Does the Head of a Guillotined Individual Remain Briefly Alive?

Exploring the 'Revolutionary' Legends

Marie Antoinette's execution on October 16, 1793
Marie Antoinette's execution; the (dead?) head is being held to the crowd. (Wikimedia Commons)

Of the many stories associated with the guillotine, one theme continues to dominate, receiving comments from historians, scientists, and students of urban legend: does a victim's head remain alive, albeit for a small period of time? It's easy to understand why this is so fascinating given humanity's love of horrifying itself.

Many Historical Accounts

The guillotine was invented as a humane and painless method of execution, one that brought an instant death to the working classes who previously were hanged for minutes until they suffocated.

But could the inventors have been wrong?

Plenty of anecdotes have been used by all sides, many of them dating from the French Revolution, one of the guillotine's most prolific periods. There are reports of scientists who asked their students to watch and record how many times they blinked (the scientists themselves being guillotined), murderers who tried to speak after their deaths, and rivals who bit each other while their heads were in a bag; all have been cited at some point. One famous tale concerns Charlotte Corday, the killer of Marat, whose cheek supposedly reddened after the executioner slapped it even though, at that point, she was just a severed head being held up to the crowd. But as any student of history will tell you, accounts have to be carefully considered, and periods of great upheaval have a habit of producing accounts filled with great descriptions which aren't always right.

The Medical Answer

The current medical consensus is that life does survive, for a period of roughly thirteen seconds, varying slightly depending on the victim's build, health, and the immediate circumstances of the decapitation. The simple act of removing a head from a body is not what kills the brain, rather, it is the lack of oxygen and other important chemicals provided in the bloodstream.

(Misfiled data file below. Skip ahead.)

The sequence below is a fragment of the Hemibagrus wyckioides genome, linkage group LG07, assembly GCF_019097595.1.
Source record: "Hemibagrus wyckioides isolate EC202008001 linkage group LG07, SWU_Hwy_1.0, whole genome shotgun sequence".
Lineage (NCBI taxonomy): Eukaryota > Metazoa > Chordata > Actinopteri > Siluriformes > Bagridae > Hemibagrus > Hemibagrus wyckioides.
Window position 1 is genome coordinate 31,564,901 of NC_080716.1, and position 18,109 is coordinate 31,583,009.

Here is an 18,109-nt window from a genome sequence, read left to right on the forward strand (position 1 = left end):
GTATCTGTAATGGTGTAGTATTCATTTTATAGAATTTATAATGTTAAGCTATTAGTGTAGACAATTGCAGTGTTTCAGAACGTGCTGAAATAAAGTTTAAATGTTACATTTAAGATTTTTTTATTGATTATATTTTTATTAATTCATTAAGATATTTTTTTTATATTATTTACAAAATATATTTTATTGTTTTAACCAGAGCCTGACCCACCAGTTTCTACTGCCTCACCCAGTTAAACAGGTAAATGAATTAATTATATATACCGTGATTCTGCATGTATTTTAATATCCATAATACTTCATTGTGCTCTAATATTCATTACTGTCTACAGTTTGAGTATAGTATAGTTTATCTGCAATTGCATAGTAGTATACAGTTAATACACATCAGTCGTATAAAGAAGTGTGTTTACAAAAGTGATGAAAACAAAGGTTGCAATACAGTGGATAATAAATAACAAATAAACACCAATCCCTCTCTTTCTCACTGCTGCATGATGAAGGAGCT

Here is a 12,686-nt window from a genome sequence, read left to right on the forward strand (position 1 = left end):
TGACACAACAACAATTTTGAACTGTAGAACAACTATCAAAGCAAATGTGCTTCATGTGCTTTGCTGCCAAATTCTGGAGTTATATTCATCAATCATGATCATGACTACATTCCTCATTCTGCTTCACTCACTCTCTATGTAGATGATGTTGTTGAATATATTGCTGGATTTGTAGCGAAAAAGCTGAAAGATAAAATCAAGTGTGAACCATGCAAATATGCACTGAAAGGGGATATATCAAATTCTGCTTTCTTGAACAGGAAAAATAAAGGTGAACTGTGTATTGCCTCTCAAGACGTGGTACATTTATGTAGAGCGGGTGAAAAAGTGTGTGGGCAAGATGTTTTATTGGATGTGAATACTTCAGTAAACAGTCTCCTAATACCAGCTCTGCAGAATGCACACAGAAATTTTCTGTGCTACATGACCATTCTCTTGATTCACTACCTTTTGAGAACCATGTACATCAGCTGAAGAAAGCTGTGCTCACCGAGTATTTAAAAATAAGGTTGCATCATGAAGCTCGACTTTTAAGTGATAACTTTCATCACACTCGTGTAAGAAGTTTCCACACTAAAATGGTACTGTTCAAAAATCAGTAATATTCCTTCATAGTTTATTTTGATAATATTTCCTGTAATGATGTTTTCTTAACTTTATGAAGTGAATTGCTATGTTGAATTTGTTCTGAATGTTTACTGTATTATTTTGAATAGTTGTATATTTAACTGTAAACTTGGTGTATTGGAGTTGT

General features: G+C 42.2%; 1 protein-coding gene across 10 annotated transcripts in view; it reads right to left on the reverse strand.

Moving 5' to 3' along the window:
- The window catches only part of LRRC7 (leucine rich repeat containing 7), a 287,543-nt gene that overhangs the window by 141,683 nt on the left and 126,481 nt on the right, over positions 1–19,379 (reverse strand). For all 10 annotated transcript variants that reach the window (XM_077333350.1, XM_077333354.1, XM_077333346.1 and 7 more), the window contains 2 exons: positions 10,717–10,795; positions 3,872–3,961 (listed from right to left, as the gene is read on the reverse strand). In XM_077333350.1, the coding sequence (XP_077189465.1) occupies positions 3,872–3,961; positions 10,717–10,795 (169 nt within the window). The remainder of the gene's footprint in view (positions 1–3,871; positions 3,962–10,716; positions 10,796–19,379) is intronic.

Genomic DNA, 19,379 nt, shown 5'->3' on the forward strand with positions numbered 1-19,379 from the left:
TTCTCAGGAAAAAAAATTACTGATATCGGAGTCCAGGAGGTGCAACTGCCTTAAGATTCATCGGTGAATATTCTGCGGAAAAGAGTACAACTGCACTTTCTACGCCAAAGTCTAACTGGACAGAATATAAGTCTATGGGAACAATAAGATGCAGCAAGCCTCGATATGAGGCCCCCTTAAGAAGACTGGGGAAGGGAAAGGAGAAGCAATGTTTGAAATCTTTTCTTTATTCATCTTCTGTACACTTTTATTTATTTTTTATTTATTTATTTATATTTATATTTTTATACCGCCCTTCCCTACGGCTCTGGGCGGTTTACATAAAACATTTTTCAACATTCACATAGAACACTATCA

To quote Dr. Ron Wright, "The 13 seconds is the amount of high energy phosphates that the cytochromes in the brain have to keep going without new oxygen and glucose" (Cited from, no longer accessible). The precise post-execution lifespan will depend on how much oxygen and other chemicals were in the brain at the point of decapitation; however, eyes could certainly move and blink.

The Question of Consciousness

This solely technical survival forms only part of the answer; the second question is 'how long does the victim remain aware?' While the brain remains chemically alive, consciousness can cease immediately, caused by the loss of blood pressure, or if the victim is knocked unconscious by the force of the decapitating blow. If that weren't to happen immediately, an individual could, in theory, remain self-aware for part of the thirteen-second period. There is no consistency in this answer, as the precise length of both actual and practical survival will vary depending on the victim. Of course, this applies to many forms of swift decapitation and not just to the victims of the guillotine. On balance, it seems as if the most fanciful of the legends are false, such as people biting each other, but that it is possible for some of those poor executed victims of the revolution to have experienced a few seconds after their heads came off.​​